Guest, C. Z. - 2.1: 2003
Gwynne Gallery - 2.1: 1975, 1978
Hackett, Buddy and Sherry - 2.1: 1985, 1989, 1996, 1998
Halvorsen, Robert - 2.1: 1994
Hammer, Armand - 3.2. -- Winners -- , 1983, Harry N. Abrams, 1.2: Knoedler & Hammer Correspondence
Hammer, Michael - 3.2. -- LeRoy Neiman: An American in Paris -- , 1994, 3.2. -- Casey at the Bat -- , 2000, 1.2: Knoedler & Hammer Correspondence, see also Hammer, Armand Hammer, Victor - see Hammer, Armand
Hanson Art Galleries - 2.2: Hanson Art Galleries 1983-1991, 3.1: Hanson Art Galleries Solo Exhibition, New Orleans 1997, see also exhibitions: Hanson Art Galleries in index for more file references
Harden, Richard - 2.1: 1978, 3.1: Peace Treaty, 1980
Harriman, Ambassador Pamela - 3.2. -- LeRoy Neiman: An American in Paris -- , 1994
Hartman, David - 2.1: 1981
Harvey, Paul - 2.1: 1987
Haskell, Nikki - 2.1: 1997, 2001, 2002
Harris, Earl - 2.1: 1987
Harris, Franco - 2.1: 1990
Hatton, Pat - 2.1: 1993
Hawkins, Tommy - 3.1: Dodgers Centennial 1990
Healy, Katherine - 2.1: 1986
Hedgecock, Mayor Roger - 3.2. -- Winners -- , 1983, Harry N. Abrams
Hefner, Christie - 2.2: Playboy Enterprises 1980s, 3.1: Playboy's LeRoy Neiman Selection Cigars by Don Diego 1997
Hefner, Hugh - 2.1: 1983, 2.2: Playboy Enterprises, 3.2. -- Monte Carlo Chase -- , 1988, Van Der Marck Editions, Ltd.
Safir, Police Commissioner Howard - 3.1: New York City Marathon 1984-2001
Saltman, Sheldon - 2.1: 1976
San Francisco 49ers - 2.1: 1995, 2.2: DeBartolo Corporation and Associated Institutions 1989-1991
Santaniello, Carmine - 2.3
Sassi, Etienne - 3.2. -- LeRoy Neiman: An American in Paris -- , 1994
Scaffidi, Marie - 2.1: 1980s Undated
Scarpa, William and Cathy - 2.2: William and Cathy Scarpa 1991-99
Schmidt, Mike - 2.1: 1980
Schulberg, Budd - 2.1: 1997, 1999, 2000, 2004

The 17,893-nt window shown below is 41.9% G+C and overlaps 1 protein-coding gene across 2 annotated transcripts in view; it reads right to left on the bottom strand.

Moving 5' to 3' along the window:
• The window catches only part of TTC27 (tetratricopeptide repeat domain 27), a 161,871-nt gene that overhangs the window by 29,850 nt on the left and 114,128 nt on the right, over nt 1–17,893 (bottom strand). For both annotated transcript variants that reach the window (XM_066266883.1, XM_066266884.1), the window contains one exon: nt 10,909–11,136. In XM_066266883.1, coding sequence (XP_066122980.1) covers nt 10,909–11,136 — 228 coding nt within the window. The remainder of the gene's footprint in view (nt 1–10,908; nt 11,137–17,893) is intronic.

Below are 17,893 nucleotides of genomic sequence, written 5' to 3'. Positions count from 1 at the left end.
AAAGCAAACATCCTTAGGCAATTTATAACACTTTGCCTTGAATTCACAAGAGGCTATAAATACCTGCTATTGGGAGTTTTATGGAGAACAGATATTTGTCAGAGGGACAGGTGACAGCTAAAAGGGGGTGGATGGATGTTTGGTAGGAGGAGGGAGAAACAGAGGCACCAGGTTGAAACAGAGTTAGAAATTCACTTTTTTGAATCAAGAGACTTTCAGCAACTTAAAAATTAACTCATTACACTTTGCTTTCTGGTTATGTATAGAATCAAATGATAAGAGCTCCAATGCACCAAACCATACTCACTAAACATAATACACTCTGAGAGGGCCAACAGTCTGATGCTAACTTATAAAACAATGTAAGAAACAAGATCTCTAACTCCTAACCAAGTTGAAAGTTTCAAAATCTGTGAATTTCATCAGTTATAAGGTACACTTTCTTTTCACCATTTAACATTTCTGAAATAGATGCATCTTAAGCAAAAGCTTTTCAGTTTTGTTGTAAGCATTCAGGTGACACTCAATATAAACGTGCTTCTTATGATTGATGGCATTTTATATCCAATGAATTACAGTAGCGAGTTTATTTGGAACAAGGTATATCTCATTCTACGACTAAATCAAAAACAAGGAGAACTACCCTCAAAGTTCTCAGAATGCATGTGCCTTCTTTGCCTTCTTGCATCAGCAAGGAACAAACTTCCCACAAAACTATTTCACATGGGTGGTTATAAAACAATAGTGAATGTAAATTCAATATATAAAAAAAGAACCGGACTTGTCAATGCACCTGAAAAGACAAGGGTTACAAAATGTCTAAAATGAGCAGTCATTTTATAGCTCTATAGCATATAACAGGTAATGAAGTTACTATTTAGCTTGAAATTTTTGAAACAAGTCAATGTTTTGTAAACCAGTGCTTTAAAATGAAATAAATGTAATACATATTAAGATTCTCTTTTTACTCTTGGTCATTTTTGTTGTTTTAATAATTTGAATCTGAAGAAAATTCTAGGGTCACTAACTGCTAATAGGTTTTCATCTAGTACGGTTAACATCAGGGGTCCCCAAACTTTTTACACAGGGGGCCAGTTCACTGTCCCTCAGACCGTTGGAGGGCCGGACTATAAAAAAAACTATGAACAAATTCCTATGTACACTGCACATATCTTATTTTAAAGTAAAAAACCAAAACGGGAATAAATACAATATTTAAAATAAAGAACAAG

Schuman, Rhoda - 2.1: 1992
Schumsky, Felicie - see Felicie, Inc.
Schuster, Gary and family - 2.1: 2000
Scully, Vin - 2.1: 1990, 2000
Schwartz, Louis O. - 1.1: Boxing Writers Association Marvin Kohn "Good Guy Award," 1996
Schwartz, Richard - 2.1: 2000
Schwarzenegger, Arnold - 2.1: 1990
Segal, Erich - 2.1: 1973
Seidman, Jay - 2.1: 2001
Seitz, Nick - 3.2. -- Big Time Golf -- , 1992
Serline, Ollie - 1.1: Family (Neiman Studio Archive only), 2.1: 1970s
Sharp Electronics Corporation - 2.1: 1988
Sherman, Allie - 2.1: 2002
Shula, Coach Donald - 2.1: 1991
Siering, David - 2.1: 1987
Sigmond, Aaron - 2.1: 1994, 1995, 1997
Silverstein, Shel - 2.2: Shel Silverstein
Sinatra, Barbara - 2.2: Sinatra family
Sinatra, Frank - 2.2: Sinatra family, 3.2. -- Monte Carlo Chase -- , 1988, Van Der Marck Editions, Ltd.
Sinatra, Nancy - 2.2: Sinatra family
Skelton, Red - 2.1: 1985
Snyder, Jimmy "the Greek" - 2.1: 1982
Solomone, Mickey - 2.1: 1989
Sony - 2.1: 1978
Sorenson, Jackie - 2.1: 1981
Spectrum, Philadephia - 2.1: 1991
Spectrum Fine Art - 2.1: 1978, 1983
Spitz, Mark - 2.1: 1986
Stack, Edward - 2.1: 1996
Staebler, Tom - 2.2: Playboy Enterprises
Stanley, Melvin - 2.1: 1993
Steffens, John L. - 2.1: 1996
Stein, Bill - 2.1: 1982
Steinbrenner, George - 2.1: 2004
Sterling, Donald - 2.1: 1997, 1998
Sugar, Bert - 2.1: 1977
Swoboda, Ron - 2.1: 2002
Symphony for United Nations - 2.1: 1991
TV Guide -- Magazine - 2.1: 1975, 1990, 1993
Talese, Gay - 2.1: 1992
Tate, Evelyn - 2.1: 1976, 1987
Tele Planning International, Tokyo - 2.2: Tele Planning International, Tokyo 1993-98
Tenenbaum, Harold and Judy - 2.1: 1984, 1986, 1988, 2.2: Harold and Judy Tenenbaum
Tiefel, William R. - 3.2. -- Monte Carlo Chase -- , 1988, Van Der Marck Editions, Ltd.
Tiger Tops Pvt. Ltd. - 2.1: 1982